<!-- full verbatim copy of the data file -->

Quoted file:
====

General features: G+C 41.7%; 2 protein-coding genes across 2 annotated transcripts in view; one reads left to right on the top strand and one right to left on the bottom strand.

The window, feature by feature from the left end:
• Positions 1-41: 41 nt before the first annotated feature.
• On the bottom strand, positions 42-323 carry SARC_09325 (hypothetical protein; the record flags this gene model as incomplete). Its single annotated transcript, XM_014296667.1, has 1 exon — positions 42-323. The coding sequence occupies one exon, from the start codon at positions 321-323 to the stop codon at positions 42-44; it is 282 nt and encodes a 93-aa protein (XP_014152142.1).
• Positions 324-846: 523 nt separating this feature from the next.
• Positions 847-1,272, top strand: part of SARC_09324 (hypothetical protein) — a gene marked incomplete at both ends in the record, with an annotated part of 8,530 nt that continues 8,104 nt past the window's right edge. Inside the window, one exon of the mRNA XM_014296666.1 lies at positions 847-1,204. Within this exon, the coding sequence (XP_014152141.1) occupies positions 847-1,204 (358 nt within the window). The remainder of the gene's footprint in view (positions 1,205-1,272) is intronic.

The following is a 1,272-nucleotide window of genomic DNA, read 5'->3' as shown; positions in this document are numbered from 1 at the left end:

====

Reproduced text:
General features: G+C 41.7%; 2 protein-coding genes across 2 annotated transcripts in view; one reads left to right on the top strand and one right to left on the bottom strand.

The window, feature by feature from the left end:
• Positions 1-41: 41 nt before the first annotated feature.
• On the bottom strand, positions 42-323 carry SARC_09325 (hypothetical protein; the record flags this gene model as incomplete). Its single annotated transcript, XM_014296667.1, has 1 exon — positions 42-323. The coding sequence occupies one exon, from the start codon at positions 321-323 to the stop codon at positions 42-44; it is 282 nt and encodes a 93-aa protein (XP_014152142.1).
• Positions 324-846: 523 nt separating this feature from the next.
• Positions 847-1,272, top strand: part of SARC_09324 (hypothetical protein) — a gene marked incomplete at both ends in the record, with an annotated part of 8,530 nt that continues 8,104 nt past the window's right edge. Inside the window, one exon of the mRNA XM_014296666.1 lies at positions 847-1,204. Within this exon, the coding sequence (XP_014152141.1) occupies positions 847-1,204 (358 nt within the window). The remainder of the gene's footprint in view (positions 1,205-1,272) is intronic.

The following is a 1,272-nucleotide window of genomic DNA, read 5'->3' as shown; positions in this document are numbered from 1 at the left end: